In 1899, Williamson left the Triumvirate to form his own company, while Musgrove continued to operate the theatre till 1910. The Princes theatre had a lot of owners until 1915, when Ben Fuller took control. Hugh J. Ward went into a partnership with Fuller, and in 1922 architect Henry Eli White joined the partnership. They extensively renovated the foyers and auditorium. Additionally, they added the grand copper awning.
First shows held at the Princess Theatre
The improved Princess Theatre reopened its doors on 26 December 1922, with a performance of The O’Brien Girl. Efftee Films purchased the theatre from Fuller in 1933. The film production company was owed by F. W. Thring, who produced several musicals there, such as the Cedar Three.
Sir Ben Fuller and Garnet Carroll took over the lease, when F.W. Thring died in 1946. They formed another partnership called Carroll-Fuller theatres LTD. Carroll took over completely, when Fuller died in 1952. He represented a diverse range of opera, ballet, drama and musical comedy.
Notable productions that he hosted included; the sound of Music (1960), the King and I (1960) and Carousel (1964). In 1954, he hosted the National theatre Movement’s gala performance of The Tales of Hoffman for Queen Elizabeth ll and Prince Philip.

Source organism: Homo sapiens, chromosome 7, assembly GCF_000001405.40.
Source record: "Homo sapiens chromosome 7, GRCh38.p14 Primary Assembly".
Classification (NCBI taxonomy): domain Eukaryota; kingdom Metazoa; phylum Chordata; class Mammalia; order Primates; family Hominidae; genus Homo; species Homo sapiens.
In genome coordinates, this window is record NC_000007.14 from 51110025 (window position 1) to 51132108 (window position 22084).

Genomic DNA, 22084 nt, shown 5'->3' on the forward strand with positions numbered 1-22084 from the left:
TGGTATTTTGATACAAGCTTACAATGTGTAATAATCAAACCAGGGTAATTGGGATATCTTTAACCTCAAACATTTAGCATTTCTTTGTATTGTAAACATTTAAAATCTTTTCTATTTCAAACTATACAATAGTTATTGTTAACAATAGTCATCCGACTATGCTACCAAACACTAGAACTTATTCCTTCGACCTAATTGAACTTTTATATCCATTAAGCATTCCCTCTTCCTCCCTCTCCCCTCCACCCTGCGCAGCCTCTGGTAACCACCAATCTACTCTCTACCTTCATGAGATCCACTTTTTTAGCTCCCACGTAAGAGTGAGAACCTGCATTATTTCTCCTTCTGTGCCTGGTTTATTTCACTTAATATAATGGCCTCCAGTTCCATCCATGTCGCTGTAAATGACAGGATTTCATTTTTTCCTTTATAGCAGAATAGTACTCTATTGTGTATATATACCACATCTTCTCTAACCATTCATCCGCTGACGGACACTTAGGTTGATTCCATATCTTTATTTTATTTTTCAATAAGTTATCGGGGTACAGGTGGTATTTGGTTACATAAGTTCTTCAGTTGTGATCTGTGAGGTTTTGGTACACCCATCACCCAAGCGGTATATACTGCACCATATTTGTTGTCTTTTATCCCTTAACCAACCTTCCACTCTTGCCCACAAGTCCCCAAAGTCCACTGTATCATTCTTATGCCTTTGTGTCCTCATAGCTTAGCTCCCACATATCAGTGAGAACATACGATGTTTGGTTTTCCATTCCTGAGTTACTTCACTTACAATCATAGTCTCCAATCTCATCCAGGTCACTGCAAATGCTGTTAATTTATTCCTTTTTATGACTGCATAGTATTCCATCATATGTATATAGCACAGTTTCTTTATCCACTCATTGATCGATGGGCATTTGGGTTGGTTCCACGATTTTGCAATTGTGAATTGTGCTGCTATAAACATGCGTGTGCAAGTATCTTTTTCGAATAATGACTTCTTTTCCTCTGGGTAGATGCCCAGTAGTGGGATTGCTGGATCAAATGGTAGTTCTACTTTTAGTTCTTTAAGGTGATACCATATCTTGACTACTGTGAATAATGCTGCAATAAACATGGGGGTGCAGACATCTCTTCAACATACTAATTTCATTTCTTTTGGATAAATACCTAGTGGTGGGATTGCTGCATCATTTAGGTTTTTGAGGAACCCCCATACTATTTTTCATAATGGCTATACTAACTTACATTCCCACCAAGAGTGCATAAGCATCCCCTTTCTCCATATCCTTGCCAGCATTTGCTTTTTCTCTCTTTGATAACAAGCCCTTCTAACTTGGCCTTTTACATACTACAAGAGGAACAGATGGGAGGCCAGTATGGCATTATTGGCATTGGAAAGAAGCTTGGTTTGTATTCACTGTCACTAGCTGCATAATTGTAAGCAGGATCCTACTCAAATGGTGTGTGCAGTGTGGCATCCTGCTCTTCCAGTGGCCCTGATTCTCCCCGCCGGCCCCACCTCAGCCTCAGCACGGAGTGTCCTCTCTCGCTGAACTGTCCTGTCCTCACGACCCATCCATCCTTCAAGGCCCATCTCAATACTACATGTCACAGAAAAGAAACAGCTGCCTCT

Carroll died in 1964 and his son John Carroll took over ownership of the Princess theatre. John maintained his father’s pattern for a few years, before he leased it to the Australian Elizabethan Theatre trust, in 1969. The theatre started to get used less and fell into disrepair.
Ghost Sightings at the Princess Theatre
The Theatre opened its doors in 1854 and is a famous home for international musical productions. The Princess Theatre has a resident ghost, in addition to many excellent performance spaces. Since 1888, the actor Frederick Federici’s ghost has been fervently haunting the theatre.
Frederick Baker also known as Frederick Federici, came to Australia in the mid-1880s to perform in numerous operas around the country. This is how he ended up in Melbourne in a production of Faust in the Princess Theatre. The opening night of the production was on the 3rd of March in 1888. Federici was playing the role of Mephistopheles.
The production typically finishes with Faust and Mephistopheles descending into hell through a trapdoor. However, during this scene the audience noticed that Federici was slumped over slightly when descending through the trapdoor. He had actually suffered from a heart attack and he died that precise moment.
Apparently, none of the cast members knew what happened and they went back out onstage for the curtain call. They discovered that Federici had died, once they left the stage. However, the weird thing about this was that everybody at the performance including the cast, swore that he had been onstage for the curtain call, taking his bows with the rest of the cast members.
The spirit of Federici has apparently been seen numerous times during the past years. Everyday staff members have also reported ghostly experiences. Nowadays, the theatre reserves a seat for him every opening performance.
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Written by Jessica Senden – Marketing Intern @gowest.com.au